Chris Robshaw, England




Ben Foden, England




Nick de Luca and Chris Paterson, Scotland


(All photos from Google Images.)

Tuesday, March 11, 2014

Cook These: Easy Weeknight Recipes

I'm now living back in Central London, and I'm also currently working on a job that means that I have regular hours on a regular basis (I mean 9-5, something that almost never happens).  This means that I have a lot more time in the evenings and, unless I have other plans, I have almost no excuse not to cook dinner (something else that never happens on regular basis). The result has been a renewed desire to be adventurous in the kitchen.   

I've been pretty proud of myself for actually using some of my extra time to cook, and I've really enjoyed the new recipes that I've tried.



I used this recipe from Food 52 as a starter and then altered it. I used red onion in stead of white, mixed Italian herbs and fennel seeds instead of rosemary, added a bit of lemon juice and used baked cubes of sweet potato instead of breadcrumbs.  It was delicious and felt way more indulgent than I expected. It would be a good brunch dish if you had the time (cook time was about an hour all in).




I started preparing this dish from The Kitchn and was seriously concerned that I was going to end up with a mushy, unappetising mess at the end that was ultimately going to leave me hungry - I was proved wrong (although I did add in a bit of red pepper just to be safe). This dish was simple to make and pleasing to eat, although I did season it with a tiny bit of garam masala as well, because I don't love ground coriander as a main flavour.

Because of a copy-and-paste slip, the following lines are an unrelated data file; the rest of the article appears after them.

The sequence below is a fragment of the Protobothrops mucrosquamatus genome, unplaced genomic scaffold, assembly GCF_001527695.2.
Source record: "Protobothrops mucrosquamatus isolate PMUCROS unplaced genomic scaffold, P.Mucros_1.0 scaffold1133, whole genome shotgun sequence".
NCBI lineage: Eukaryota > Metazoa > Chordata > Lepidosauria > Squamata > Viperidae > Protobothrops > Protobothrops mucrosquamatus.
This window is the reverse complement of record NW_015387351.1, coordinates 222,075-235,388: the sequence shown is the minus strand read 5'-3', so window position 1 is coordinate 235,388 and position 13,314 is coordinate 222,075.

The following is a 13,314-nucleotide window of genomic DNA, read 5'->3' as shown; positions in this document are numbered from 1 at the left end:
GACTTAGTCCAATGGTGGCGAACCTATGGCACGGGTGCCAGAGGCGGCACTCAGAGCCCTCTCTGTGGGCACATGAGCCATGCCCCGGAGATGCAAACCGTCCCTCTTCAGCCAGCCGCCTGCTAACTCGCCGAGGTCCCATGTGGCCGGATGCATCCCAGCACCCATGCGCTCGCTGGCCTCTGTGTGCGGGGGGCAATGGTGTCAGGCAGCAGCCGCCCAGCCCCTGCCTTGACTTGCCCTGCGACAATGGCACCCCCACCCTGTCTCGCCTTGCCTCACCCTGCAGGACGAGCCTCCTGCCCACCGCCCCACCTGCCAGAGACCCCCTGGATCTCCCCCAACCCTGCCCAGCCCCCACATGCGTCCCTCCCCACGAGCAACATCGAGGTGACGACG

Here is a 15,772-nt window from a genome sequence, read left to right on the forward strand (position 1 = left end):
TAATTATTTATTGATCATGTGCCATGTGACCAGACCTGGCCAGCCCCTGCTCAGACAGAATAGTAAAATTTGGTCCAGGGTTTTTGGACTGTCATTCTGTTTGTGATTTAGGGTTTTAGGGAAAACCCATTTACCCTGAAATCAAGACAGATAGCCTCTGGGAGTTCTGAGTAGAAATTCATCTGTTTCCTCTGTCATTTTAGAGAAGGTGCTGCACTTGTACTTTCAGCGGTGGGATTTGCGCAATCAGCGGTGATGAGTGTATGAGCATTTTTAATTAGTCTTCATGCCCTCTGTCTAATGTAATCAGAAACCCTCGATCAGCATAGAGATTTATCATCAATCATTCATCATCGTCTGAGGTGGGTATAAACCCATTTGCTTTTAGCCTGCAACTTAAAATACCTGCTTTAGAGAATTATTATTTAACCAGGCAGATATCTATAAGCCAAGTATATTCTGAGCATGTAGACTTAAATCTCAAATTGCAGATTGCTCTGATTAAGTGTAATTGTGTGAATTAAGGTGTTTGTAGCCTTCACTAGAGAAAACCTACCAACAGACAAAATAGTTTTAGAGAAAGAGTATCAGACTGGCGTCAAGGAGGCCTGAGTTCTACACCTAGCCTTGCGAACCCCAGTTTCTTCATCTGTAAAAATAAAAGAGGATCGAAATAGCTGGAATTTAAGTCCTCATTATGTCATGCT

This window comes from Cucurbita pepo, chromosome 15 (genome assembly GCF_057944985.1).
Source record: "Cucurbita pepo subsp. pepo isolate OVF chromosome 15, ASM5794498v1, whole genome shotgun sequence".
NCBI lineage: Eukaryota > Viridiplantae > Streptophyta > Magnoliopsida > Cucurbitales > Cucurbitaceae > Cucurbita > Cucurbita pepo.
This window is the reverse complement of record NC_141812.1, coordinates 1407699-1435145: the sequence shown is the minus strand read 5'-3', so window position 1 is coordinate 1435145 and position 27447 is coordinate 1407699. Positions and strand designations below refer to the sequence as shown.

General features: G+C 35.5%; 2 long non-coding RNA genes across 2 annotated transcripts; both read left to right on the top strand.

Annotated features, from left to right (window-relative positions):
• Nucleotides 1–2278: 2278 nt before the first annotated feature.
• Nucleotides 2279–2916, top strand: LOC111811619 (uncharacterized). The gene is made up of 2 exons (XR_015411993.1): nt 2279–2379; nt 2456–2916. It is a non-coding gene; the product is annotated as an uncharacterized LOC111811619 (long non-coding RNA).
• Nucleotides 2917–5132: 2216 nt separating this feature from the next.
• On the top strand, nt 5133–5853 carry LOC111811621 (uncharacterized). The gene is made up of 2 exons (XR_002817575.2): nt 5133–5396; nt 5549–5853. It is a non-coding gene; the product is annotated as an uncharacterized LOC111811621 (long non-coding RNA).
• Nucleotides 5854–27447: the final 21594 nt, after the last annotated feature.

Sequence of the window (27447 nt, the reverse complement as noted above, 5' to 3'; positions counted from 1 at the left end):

This is one of Jamie Oliver's 15-minute meals. If you're not familiar, this is Jamie's latest show and cook book (following on from 30-minute meals). While I somewhat doubt my ability to make this in 15 minutes (I don't like to rush things in the kitchen), this was very quick and easy and tasted amazing.  Jamie never disappoints me.




This recipe from The Kitchn is what I will be trying out for dinner tonight. I pre-cooked the potato a bit in the oven last night, so that it wouldn't take quite so long after work. I also like my jacket potatoes (Americans: this is a baked potato, but usually served as a meal and often with baked beans and cheddar) a bit moist, so I may improvise with some kind of sauce along the way. I'll let you know how it turns out.